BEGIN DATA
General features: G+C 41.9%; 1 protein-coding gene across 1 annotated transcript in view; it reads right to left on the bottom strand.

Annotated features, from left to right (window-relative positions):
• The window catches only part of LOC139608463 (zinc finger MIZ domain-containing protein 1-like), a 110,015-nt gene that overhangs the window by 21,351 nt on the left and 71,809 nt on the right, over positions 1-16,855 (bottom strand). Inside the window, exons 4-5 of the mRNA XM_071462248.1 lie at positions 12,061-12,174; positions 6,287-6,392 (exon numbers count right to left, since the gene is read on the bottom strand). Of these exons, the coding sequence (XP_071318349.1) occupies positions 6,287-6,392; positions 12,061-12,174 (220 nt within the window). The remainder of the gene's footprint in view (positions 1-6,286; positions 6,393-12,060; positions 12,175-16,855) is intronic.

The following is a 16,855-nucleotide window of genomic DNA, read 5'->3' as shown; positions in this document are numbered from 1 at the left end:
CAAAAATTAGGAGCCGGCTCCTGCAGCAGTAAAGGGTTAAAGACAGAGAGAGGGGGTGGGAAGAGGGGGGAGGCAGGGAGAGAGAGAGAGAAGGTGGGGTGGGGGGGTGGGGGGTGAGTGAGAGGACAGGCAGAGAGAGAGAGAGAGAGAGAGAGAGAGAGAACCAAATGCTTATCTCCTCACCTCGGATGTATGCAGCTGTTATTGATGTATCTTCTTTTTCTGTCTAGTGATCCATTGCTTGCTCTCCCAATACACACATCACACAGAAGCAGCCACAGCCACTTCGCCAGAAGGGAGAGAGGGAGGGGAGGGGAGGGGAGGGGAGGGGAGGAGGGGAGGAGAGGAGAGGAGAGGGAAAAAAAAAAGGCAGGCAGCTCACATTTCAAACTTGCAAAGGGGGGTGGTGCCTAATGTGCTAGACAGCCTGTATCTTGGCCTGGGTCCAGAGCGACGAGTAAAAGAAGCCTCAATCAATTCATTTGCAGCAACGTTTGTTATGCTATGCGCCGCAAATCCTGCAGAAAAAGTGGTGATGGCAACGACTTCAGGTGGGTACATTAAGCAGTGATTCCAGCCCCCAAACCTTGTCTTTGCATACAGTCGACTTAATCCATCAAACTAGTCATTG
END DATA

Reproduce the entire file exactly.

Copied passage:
General features: G+C 41.9%; 1 protein-coding gene across 1 annotated transcript in view; it reads right to left on the bottom strand.

Annotated features, from left to right (window-relative positions):
• The window catches only part of LOC139608463 (zinc finger MIZ domain-containing protein 1-like), a 110,015-nt gene that overhangs the window by 21,351 nt on the left and 71,809 nt on the right, over positions 1-16,855 (bottom strand). Inside the window, exons 4-5 of the mRNA XM_071462248.1 lie at positions 12,061-12,174; positions 6,287-6,392 (exon numbers count right to left, since the gene is read on the bottom strand). Of these exons, the coding sequence (XP_071318349.1) occupies positions 6,287-6,392; positions 12,061-12,174 (220 nt within the window). The remainder of the gene's footprint in view (positions 1-6,286; positions 6,393-12,060; positions 12,175-16,855) is intronic.

The following is a 16,855-nucleotide window of genomic DNA, read 5'->3' as shown; positions in this document are numbered from 1 at the left end:
CAAAAATTAGGAGCCGGCTCCTGCAGCAGTAAAGGGTTAAAGACAGAGAGAGGGGGTGGGAAGAGGGGGGAGGCAGGGAGAGAGAGAGAGAAGGTGGGGTGGGGGGGTGGGGGGTGAGTGAGAGGACAGGCAGAGAGAGAGAGAGAGAGAGAGAGAGAGAGAACCAAATGCTTATCTCCTCACCTCGGATGTATGCAGCTGTTATTGATGTATCTTCTTTTTCTGTCTAGTGATCCATTGCTTGCTCTCCCAATACACACATCACACAGAAGCAGCCACAGCCACTTCGCCAGAAGGGAGAGAGGGAGGGGAGGGGAGGGGAGGGGAGGGGAGGAGGGGAGGAGAGGAGAGGAGAGGGAAAAAAAAAAGGCAGGCAGCTCACATTTCAAACTTGCAAAGGGGGGTGGTGCCTAATGTGCTAGACAGCCTGTATCTTGGCCTGGGTCCAGAGCGACGAGTAAAAGAAGCCTCAATCAATTCATTTGCAGCAACGTTTGTTATGCTATGCGCCGCAAATCCTGCAGAAAAAGTGGTGATGGCAACGACTTCAGGTGGGTACATTAAGCAGTGATTCCAGCCCCCAAACCTTGTCTTTGCATACAGTCGACTTAATCCATCAAACTAGTCATTG